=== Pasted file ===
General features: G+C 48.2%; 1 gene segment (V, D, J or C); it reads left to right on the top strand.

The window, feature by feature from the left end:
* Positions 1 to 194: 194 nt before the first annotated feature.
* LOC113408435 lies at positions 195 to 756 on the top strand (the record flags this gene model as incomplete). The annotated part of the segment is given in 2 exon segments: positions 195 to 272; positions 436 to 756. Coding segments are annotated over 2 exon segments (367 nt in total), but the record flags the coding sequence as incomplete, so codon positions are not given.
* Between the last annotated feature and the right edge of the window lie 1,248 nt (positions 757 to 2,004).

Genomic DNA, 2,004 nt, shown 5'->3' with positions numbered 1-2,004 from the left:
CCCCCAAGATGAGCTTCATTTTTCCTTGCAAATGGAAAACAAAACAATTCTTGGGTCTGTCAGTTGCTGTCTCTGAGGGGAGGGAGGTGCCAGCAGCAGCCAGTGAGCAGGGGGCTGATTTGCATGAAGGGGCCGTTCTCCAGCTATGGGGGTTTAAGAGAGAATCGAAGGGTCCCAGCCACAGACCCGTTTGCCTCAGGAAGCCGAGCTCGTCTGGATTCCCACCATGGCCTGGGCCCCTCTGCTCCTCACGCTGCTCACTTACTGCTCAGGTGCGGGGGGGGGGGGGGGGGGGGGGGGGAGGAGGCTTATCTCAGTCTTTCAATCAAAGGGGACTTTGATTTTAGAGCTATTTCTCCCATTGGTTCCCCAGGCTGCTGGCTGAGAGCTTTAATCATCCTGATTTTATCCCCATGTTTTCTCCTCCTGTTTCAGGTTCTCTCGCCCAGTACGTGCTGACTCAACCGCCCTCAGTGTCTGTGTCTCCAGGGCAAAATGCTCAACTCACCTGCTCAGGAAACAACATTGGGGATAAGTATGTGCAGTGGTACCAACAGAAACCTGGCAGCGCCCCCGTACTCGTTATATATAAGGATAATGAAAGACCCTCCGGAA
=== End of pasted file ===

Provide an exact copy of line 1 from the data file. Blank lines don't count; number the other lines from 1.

General features: G+C 48.2%; 1 gene segment (V, D, J or C); it reads left to right on the top strand.